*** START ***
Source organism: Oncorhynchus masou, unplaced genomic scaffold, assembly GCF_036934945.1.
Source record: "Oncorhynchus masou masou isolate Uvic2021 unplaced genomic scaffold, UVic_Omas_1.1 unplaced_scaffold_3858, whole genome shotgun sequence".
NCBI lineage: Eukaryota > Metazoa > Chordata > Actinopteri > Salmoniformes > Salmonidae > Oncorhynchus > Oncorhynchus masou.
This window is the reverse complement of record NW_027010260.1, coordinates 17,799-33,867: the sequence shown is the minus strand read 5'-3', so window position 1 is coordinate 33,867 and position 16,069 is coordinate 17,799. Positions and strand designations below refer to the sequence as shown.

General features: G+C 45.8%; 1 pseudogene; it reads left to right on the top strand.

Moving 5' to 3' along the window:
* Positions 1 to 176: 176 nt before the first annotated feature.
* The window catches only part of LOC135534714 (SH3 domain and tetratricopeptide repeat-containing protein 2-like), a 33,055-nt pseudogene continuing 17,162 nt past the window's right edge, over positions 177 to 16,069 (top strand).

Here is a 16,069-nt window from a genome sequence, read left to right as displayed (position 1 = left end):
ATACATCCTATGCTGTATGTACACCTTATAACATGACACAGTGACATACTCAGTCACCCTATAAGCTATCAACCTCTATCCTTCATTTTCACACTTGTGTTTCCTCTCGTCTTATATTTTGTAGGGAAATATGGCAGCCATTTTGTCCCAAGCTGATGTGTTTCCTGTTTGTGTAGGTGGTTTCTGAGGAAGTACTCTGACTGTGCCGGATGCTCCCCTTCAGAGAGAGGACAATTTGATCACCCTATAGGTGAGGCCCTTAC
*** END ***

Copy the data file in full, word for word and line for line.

Source organism: Oncorhynchus masou, unplaced genomic scaffold, assembly GCF_036934945.1.
Source record: "Oncorhynchus masou masou isolate Uvic2021 unplaced genomic scaffold, UVic_Omas_1.1 unplaced_scaffold_3858, whole genome shotgun sequence".
NCBI lineage: Eukaryota > Metazoa > Chordata > Actinopteri > Salmoniformes > Salmonidae > Oncorhynchus > Oncorhynchus masou.
This window is the reverse complement of record NW_027010260.1, coordinates 17,799-33,867: the sequence shown is the minus strand read 5'-3', so window position 1 is coordinate 33,867 and position 16,069 is coordinate 17,799. Positions and strand designations below refer to the sequence as shown.

General features: G+C 45.8%; 1 pseudogene; it reads left to right on the top strand.

Moving 5' to 3' along the window:
* Positions 1 to 176: 176 nt before the first annotated feature.
* The window catches only part of LOC135534714 (SH3 domain and tetratricopeptide repeat-containing protein 2-like), a 33,055-nt pseudogene continuing 17,162 nt past the window's right edge, over positions 177 to 16,069 (top strand).

Here is a 16,069-nt window from a genome sequence, read left to right as displayed (position 1 = left end):
ATACATCCTATGCTGTATGTACACCTTATAACATGACACAGTGACATACTCAGTCACCCTATAAGCTATCAACCTCTATCCTTCATTTTCACACTTGTGTTTCCTCTCGTCTTATATTTTGTAGGGAAATATGGCAGCCATTTTGTCCCAAGCTGATGTGTTTCCTGTTTGTGTAGGTGGTTTCTGAGGAAGTACTCTGACTGTGCCGGATGCTCCCCTTCAGAGAGAGGACAATTTGATCACCCTATAGGTGAGGCCCTTAC